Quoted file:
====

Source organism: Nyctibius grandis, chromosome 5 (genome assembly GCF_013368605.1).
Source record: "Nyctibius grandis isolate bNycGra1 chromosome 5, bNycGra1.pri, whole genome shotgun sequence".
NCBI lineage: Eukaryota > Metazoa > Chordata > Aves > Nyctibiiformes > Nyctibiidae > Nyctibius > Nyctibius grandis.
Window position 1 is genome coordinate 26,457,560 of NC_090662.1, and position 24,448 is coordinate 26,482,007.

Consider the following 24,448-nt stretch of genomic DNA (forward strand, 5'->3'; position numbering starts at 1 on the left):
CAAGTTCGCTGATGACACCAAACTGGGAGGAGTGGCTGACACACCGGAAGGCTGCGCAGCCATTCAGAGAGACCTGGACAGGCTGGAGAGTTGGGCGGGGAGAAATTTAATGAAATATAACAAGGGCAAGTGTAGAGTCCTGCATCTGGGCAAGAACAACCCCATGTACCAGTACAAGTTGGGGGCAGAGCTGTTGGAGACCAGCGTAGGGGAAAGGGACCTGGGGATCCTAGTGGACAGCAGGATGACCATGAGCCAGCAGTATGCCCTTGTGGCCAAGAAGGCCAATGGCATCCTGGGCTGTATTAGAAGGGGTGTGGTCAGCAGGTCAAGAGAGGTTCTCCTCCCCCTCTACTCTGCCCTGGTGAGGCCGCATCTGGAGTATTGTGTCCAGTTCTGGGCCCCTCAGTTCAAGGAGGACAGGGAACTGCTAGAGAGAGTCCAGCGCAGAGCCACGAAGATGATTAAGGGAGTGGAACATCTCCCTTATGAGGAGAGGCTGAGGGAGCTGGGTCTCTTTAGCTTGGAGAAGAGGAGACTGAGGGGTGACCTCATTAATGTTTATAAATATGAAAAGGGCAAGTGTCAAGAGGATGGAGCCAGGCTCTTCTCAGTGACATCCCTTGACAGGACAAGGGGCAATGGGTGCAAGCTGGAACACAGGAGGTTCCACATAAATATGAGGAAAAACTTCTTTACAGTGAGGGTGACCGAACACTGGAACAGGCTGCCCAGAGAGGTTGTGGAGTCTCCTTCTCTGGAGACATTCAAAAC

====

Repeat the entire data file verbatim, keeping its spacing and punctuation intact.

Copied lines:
Source organism: Nyctibius grandis, chromosome 5 (genome assembly GCF_013368605.1).
Source record: "Nyctibius grandis isolate bNycGra1 chromosome 5, bNycGra1.pri, whole genome shotgun sequence".
NCBI lineage: Eukaryota > Metazoa > Chordata > Aves > Nyctibiiformes > Nyctibiidae > Nyctibius > Nyctibius grandis.
Window position 1 is genome coordinate 26,457,560 of NC_090662.1, and position 24,448 is coordinate 26,482,007.

Consider the following 24,448-nt stretch of genomic DNA (forward strand, 5'->3'; position numbering starts at 1 on the left):
CAAGTTCGCTGATGACACCAAACTGGGAGGAGTGGCTGACACACCGGAAGGCTGCGCAGCCATTCAGAGAGACCTGGACAGGCTGGAGAGTTGGGCGGGGAGAAATTTAATGAAATATAACAAGGGCAAGTGTAGAGTCCTGCATCTGGGCAAGAACAACCCCATGTACCAGTACAAGTTGGGGGCAGAGCTGTTGGAGACCAGCGTAGGGGAAAGGGACCTGGGGATCCTAGTGGACAGCAGGATGACCATGAGCCAGCAGTATGCCCTTGTGGCCAAGAAGGCCAATGGCATCCTGGGCTGTATTAGAAGGGGTGTGGTCAGCAGGTCAAGAGAGGTTCTCCTCCCCCTCTACTCTGCCCTGGTGAGGCCGCATCTGGAGTATTGTGTCCAGTTCTGGGCCCCTCAGTTCAAGGAGGACAGGGAACTGCTAGAGAGAGTCCAGCGCAGAGCCACGAAGATGATTAAGGGAGTGGAACATCTCCCTTATGAGGAGAGGCTGAGGGAGCTGGGTCTCTTTAGCTTGGAGAAGAGGAGACTGAGGGGTGACCTCATTAATGTTTATAAATATGAAAAGGGCAAGTGTCAAGAGGATGGAGCCAGGCTCTTCTCAGTGACATCCCTTGACAGGACAAGGGGCAATGGGTGCAAGCTGGAACACAGGAGGTTCCACATAAATATGAGGAAAAACTTCTTTACAGTGAGGGTGACCGAACACTGGAACAGGCTGCCCAGAGAGGTTGTGGAGTCTCCTTCTCTGGAGACATTCAAAAC